I shed no tears that incumbent Senator Robert Bennett lost his fight to get nominated for a fourth term. His support of the bailout and other big-government policies was a sign that he had become far too comfortable representing established interests and forgot that his job was to defend Utah taxpayers. I’ve received a couple of emails arguing that Bennett is being victimized because he was “brave” enough to support a bailout that “saved” us from another Great Depression. That is nonsense. Even if one believes that the banking system needed to be recapitalized with government money, it would have been far better to replicate what happened with the S&L bailout 20 years ago. That bailout also cost money, but at least insolvent institutions were shut down, managers were fired, and shareholders were wiped out. Unlike the recent bailout, which rewarded incompetence by propping up the people who made mistakes, the S&L bailout liquidated bankrupt firms and used the money to pay off depositors instead. Not a perfect approach, by any means, but at least it did not exacerbate the problems associated with moral hazard. By the way, I fully agree that the Fed, along with Fannie and Freddie, bear the blame for the financial crisis, but private sector institutions were not obliged to go along for the ride. Simply stated, capitalism without bankruptcy is like religion without hell. Bennett forgot that lesson, so let’s celebrate the news in this AP story:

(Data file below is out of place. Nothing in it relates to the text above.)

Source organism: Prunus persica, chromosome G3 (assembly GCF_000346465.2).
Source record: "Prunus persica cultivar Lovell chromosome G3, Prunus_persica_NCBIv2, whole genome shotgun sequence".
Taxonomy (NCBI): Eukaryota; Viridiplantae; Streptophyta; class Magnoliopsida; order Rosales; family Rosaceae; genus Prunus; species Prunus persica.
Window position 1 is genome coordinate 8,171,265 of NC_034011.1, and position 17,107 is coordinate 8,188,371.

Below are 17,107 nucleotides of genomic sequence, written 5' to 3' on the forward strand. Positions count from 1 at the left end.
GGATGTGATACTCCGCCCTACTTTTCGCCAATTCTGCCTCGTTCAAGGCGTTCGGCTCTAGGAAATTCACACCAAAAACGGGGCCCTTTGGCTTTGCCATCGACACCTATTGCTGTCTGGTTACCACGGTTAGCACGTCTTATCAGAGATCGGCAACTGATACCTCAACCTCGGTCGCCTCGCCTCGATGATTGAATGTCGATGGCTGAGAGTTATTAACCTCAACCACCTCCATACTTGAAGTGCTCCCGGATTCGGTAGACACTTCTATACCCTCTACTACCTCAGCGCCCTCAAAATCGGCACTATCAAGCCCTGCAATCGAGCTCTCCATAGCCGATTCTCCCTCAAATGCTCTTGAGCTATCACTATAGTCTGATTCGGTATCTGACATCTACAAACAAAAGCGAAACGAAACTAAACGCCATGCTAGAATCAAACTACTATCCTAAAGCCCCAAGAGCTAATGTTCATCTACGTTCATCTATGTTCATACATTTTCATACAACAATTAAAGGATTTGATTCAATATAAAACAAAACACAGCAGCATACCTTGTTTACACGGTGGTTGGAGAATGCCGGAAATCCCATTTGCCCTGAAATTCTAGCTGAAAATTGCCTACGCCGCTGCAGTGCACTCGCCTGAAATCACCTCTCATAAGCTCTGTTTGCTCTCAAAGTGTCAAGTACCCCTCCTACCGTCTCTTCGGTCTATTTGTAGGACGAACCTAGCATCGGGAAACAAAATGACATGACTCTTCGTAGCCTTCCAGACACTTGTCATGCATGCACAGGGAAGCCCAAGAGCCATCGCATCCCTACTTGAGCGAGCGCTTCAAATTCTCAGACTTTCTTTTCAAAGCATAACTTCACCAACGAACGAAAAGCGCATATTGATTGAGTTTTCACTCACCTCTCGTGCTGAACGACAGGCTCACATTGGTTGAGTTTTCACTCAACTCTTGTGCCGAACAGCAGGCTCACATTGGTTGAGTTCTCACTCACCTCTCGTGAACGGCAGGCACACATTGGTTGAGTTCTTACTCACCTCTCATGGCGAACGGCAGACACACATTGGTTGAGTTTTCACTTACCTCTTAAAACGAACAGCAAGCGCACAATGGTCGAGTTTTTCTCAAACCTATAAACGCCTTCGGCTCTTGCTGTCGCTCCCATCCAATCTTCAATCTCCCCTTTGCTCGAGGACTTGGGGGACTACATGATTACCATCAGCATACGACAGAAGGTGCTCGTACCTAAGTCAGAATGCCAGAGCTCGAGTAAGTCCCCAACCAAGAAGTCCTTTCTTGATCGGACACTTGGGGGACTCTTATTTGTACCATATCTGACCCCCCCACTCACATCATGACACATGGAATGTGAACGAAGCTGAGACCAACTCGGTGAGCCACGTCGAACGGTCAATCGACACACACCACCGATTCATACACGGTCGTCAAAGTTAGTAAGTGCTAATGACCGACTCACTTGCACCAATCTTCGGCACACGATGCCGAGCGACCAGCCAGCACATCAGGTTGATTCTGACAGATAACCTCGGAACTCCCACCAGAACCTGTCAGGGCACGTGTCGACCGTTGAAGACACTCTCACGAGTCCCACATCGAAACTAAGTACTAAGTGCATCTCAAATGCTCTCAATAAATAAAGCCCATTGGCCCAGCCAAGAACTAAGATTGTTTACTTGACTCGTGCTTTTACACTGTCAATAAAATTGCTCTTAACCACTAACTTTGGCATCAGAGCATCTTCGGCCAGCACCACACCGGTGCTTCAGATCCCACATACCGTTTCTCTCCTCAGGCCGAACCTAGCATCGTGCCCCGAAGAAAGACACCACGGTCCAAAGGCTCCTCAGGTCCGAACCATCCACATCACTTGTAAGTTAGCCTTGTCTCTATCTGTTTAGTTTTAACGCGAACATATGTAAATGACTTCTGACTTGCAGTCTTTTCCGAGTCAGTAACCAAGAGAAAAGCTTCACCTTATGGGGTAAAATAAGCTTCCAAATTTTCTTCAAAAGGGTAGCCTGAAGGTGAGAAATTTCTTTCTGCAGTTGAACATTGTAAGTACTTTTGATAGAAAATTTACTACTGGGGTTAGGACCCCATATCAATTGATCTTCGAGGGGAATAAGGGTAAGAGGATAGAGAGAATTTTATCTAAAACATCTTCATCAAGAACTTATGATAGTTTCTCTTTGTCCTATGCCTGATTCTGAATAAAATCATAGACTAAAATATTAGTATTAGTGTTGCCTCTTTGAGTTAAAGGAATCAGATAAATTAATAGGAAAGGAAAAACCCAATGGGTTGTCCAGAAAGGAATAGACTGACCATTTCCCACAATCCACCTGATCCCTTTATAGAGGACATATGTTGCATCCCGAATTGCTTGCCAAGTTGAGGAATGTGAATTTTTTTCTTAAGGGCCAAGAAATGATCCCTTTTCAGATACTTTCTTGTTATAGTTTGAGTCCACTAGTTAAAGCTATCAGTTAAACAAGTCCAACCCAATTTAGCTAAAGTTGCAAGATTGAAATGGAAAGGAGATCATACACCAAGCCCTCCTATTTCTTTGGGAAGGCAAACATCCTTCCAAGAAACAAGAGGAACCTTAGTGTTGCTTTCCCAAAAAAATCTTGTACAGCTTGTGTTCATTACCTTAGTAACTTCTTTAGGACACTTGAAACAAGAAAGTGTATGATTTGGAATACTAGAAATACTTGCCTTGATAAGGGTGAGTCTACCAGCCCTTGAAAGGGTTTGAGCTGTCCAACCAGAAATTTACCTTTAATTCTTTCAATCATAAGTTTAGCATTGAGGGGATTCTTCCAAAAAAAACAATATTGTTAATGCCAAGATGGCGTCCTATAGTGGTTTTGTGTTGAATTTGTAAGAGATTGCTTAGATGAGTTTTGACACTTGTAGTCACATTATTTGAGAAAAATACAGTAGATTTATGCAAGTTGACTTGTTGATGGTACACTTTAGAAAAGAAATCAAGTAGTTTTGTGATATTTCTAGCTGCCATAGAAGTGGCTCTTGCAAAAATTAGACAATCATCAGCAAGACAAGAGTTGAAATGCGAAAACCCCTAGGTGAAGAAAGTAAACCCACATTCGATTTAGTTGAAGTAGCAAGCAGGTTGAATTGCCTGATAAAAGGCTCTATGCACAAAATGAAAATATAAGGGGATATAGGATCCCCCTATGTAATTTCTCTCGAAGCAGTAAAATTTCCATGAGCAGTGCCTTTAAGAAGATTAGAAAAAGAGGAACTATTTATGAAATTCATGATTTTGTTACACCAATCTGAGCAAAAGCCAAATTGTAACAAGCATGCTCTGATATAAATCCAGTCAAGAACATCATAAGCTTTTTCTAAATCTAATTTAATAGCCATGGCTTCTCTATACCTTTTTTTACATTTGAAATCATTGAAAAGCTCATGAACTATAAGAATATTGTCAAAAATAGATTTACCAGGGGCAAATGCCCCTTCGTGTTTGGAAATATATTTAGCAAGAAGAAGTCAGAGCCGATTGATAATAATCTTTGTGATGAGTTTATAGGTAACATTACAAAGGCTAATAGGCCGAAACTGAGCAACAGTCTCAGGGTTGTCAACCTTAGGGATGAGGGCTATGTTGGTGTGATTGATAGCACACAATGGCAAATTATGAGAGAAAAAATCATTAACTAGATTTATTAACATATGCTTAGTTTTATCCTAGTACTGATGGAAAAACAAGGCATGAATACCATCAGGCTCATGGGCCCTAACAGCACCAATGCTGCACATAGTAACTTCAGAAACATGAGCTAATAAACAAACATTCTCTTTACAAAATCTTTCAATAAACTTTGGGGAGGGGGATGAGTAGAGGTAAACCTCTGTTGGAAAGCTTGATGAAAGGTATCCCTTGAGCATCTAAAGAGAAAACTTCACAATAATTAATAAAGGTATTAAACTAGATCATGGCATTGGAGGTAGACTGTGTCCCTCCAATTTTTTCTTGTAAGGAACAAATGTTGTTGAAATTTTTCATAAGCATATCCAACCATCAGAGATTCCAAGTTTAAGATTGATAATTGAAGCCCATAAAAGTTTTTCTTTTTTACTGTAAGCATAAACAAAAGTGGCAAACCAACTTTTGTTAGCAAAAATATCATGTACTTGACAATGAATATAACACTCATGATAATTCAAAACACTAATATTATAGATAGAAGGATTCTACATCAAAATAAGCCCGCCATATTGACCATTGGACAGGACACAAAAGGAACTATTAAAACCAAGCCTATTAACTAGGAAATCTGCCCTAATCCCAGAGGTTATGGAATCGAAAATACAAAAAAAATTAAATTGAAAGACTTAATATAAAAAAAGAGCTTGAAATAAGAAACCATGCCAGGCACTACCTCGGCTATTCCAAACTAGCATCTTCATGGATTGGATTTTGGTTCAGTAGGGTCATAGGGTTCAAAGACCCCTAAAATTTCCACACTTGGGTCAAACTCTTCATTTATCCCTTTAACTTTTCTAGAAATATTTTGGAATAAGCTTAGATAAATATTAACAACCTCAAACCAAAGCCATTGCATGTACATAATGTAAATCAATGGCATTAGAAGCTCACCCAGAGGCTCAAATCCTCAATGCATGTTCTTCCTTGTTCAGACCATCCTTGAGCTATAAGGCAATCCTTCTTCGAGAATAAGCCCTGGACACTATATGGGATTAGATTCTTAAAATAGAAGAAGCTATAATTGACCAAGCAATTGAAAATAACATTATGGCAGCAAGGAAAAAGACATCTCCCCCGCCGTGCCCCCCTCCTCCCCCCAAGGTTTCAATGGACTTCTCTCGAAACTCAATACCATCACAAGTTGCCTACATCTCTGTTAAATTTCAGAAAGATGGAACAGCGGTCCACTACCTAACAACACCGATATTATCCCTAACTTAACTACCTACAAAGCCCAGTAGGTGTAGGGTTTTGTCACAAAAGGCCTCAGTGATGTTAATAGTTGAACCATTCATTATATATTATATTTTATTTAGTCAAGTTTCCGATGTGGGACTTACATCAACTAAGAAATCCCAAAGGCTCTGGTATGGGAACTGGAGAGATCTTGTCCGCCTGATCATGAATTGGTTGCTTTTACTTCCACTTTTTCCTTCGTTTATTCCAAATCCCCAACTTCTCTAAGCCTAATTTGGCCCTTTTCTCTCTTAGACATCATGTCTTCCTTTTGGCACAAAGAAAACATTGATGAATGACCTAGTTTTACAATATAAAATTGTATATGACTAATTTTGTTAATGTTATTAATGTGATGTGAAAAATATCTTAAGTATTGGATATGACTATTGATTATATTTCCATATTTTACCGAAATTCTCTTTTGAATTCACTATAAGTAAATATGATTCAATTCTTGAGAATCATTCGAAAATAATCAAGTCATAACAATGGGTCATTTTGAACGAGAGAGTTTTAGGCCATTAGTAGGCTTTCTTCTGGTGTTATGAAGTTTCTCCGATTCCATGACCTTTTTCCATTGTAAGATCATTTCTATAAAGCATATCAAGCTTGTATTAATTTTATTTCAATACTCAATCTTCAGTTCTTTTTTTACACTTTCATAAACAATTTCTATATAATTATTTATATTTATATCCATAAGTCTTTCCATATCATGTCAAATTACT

Republican U.S. Sen. Bob Bennett of Utah has lost his bid to serve a fourth term after failing to advance past the GOP state convention. Attorney Mike Lee and businessman Tim Bridgewater are the remaining Republican candidates after Saturday’s vote. Bennett was a distant third in the voting among roughly 3,500 delegates. He garnered just under 27 percent of the vote. Bridgewater had 37 percent and Lee 35 percent. Bennett is the first incumbent to lose his seat in Washington this year, the victim of a conservative movement angered by rising taxes and the growth of government. Bennett was targeted by tea party activists and other groups for supporting a massive bailout of the financial industry, securing earmarks for his state and for co-sponsoring a bipartisan bill to mandate health insurance coverage.